I went to the Easter Sunday service at Manchester cathedral feeling pretty motivated. I had been meaning to visit it for a while, as some I’ve lived here for nearly 3 years and I still hadn’t seen the inside yet. It was another beautiful day, and Easter sunday is an extremely significant event, symbolizing the new creation of a new heaven and a new earth through the resurrection of Jesus. Rowan Williams writes about this at length in his book Tokens of Trust.
The late afternoon was filled with young couples enjoying sunshine outside the pub and groups of floppy-fringed teenagers rolling comedy sized cigarettes (green tobacco for extra chuckles.) In this casual atmosphere I walked into appears from the outside to be a somewhat imposing building, Manchester Cathedral.
When inside I was immediately greeted by a smell so strong and pungent I thought it was the work of said floppy-fringed teenagers, but it turns out that they do actually use incense in Church services. Incense: not just for hippies. The light was shining throught he beautiful stained glass window and adding a majestic air to my tardy joining of the service. Even though the Cathedral isn’t that big, relatively, they cordoned off only a small part of it with extremely intricate gothic architecture near the choir.
The service was quite interesting, if surprisingly down-to-earth for a church that uses incense. The dean told of his recent excursion to Costa Coffee, which has the slogan “every cup is made with love” and tries to present the aesthetic of being a small family run chain while actually being a multinati0nal corporation. I did not see the Easter relevance, until the dean started explaining his problems with the phrase “every cup is made with love.” It diminishes what love is, making it merely “every cup is not intended to poison the customer,” a far cry from “made with love.” God loves each creature, and made them because of this, even giving himself in order to demonstrate the power of his love more fully on Good Friday. These criticisms of consumerist shallowness were dramatically ironic, considering my church experience directly afterwards, but more on that later. The congregation was facing the dean from the sides, like some dreadful pincer attack, and I think this is one of the things that added to the confusion of the service. I was not sure when to sit, stand or sing, and I am sure I was not the only one. Usually a cursory “please sit” is in order but even this pleasantry was abandoned. The general lack of instructions made it even more glaring when one was given, and it was probably the most complicated one possible in that setting. We were to follow the choir, while singing, holding hymn books and orderly leaving our isles for a promenade around the cathedral ending with sung worship in the garden. I wondered whether we were going to play Simon Says next. It turns out that the garden was not outside and consisted of a cool fake palm try and a papier mache cave. I am ashamed of how long it took me to realize what this symbolized, but in my defense I was mostly focussing on the surreality of a palm tree next to a statue of a saint in an Anglican cathedral.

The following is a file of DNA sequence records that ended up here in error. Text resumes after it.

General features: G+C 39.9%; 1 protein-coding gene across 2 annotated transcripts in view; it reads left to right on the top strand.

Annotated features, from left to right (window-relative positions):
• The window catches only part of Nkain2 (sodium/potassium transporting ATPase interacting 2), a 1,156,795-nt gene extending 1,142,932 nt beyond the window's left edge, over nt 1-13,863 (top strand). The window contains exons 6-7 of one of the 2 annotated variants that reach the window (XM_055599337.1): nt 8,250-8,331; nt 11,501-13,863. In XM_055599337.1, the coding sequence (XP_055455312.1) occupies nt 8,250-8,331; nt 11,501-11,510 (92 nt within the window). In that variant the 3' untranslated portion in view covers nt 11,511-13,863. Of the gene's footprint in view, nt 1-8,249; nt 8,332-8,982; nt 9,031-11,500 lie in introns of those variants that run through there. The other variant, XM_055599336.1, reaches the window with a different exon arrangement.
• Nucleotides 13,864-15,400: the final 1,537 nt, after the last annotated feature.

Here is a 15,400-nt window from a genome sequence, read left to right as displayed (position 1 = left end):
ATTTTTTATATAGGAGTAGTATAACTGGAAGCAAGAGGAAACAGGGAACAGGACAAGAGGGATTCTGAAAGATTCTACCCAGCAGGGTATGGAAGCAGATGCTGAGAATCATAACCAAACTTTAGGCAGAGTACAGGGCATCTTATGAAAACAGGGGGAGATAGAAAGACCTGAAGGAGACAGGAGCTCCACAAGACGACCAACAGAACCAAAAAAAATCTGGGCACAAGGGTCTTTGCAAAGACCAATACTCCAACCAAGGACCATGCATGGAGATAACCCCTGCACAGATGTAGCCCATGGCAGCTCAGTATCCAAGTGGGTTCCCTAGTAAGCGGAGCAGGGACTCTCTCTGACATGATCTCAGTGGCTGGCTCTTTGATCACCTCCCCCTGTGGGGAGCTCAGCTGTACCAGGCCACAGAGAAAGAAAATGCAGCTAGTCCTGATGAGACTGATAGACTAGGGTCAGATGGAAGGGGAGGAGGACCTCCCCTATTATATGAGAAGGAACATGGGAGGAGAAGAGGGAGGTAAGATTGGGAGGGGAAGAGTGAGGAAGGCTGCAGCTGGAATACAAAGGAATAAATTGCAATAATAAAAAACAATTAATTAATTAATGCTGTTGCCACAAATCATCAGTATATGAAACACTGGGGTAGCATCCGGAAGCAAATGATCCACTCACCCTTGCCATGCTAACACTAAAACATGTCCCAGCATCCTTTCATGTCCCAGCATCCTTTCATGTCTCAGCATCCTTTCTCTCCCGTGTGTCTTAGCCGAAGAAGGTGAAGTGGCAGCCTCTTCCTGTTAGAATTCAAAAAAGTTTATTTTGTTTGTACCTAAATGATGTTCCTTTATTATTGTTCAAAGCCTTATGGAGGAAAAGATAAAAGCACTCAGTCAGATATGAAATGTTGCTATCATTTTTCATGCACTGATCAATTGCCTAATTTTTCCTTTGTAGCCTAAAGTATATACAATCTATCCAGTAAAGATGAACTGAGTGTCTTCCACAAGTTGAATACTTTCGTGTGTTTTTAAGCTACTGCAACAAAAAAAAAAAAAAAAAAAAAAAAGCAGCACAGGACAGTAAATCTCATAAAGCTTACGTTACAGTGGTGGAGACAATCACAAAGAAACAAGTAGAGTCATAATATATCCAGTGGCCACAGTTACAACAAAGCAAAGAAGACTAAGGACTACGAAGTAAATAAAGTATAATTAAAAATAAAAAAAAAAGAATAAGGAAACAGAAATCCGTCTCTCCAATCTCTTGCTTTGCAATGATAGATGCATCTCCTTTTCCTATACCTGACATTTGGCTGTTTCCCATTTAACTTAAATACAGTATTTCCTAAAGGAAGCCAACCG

After the service I bumped into the former Manchester international students chaplain, and he invited me along to another church afterwards, one I had heard of but been apprehensive to go to, but John assured me that we had safety in numbers. That is what took me to the most interesting, if only from a journalistic/anthropological point of view, church of my Easter weekend, and it certainly lives up to its name: Audacious!